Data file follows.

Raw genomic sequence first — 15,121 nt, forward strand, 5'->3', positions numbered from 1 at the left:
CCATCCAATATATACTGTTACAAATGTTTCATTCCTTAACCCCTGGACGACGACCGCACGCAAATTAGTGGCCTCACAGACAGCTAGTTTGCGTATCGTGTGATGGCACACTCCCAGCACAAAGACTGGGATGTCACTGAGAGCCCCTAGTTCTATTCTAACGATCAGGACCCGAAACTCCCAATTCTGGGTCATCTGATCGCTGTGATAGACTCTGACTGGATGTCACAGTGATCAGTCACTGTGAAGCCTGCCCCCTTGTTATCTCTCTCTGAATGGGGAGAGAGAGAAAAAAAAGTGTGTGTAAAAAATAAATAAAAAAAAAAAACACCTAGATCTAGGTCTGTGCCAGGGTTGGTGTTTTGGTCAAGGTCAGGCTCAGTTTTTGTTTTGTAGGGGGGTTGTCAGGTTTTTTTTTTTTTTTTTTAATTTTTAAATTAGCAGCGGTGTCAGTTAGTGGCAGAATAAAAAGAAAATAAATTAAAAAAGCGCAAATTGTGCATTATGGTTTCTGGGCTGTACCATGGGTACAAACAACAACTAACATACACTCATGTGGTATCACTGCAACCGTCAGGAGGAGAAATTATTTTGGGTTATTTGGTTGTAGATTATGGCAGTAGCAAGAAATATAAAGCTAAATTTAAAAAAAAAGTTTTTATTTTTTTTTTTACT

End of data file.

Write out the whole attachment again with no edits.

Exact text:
Raw genomic sequence first — 15,121 nt, forward strand, 5'->3', positions numbered from 1 at the left:
CCATCCAATATATACTGTTACAAATGTTTCATTCCTTAACCCCTGGACGACGACCGCACGCAAATTAGTGGCCTCACAGACAGCTAGTTTGCGTATCGTGTGATGGCACACTCCCAGCACAAAGACTGGGATGTCACTGAGAGCCCCTAGTTCTATTCTAACGATCAGGACCCGAAACTCCCAATTCTGGGTCATCTGATCGCTGTGATAGACTCTGACTGGATGTCACAGTGATCAGTCACTGTGAAGCCTGCCCCCTTGTTATCTCTCTCTGAATGGGGAGAGAGAGAAAAAAAAGTGTGTGTAAAAAATAAATAAAAAAAAAAAACACCTAGATCTAGGTCTGTGCCAGGGTTGGTGTTTTGGTCAAGGTCAGGCTCAGTTTTTGTTTTGTAGGGGGGTTGTCAGGTTTTTTTTTTTTTTTTTTAATTTTTAAATTAGCAGCGGTGTCAGTTAGTGGCAGAATAAAAAGAAAATAAATTAAAAAAGCGCAAATTGTGCATTATGGTTTCTGGGCTGTACCATGGGTACAAACAACAACTAACATACACTCATGTGGTATCACTGCAACCGTCAGGAGGAGAAATTATTTTGGGTTATTTGGTTGTAGATTATGGCAGTAGCAAGAAATATAAAGCTAAATTTAAAAAAAAAGTTTTTATTTTTTTTTTTACT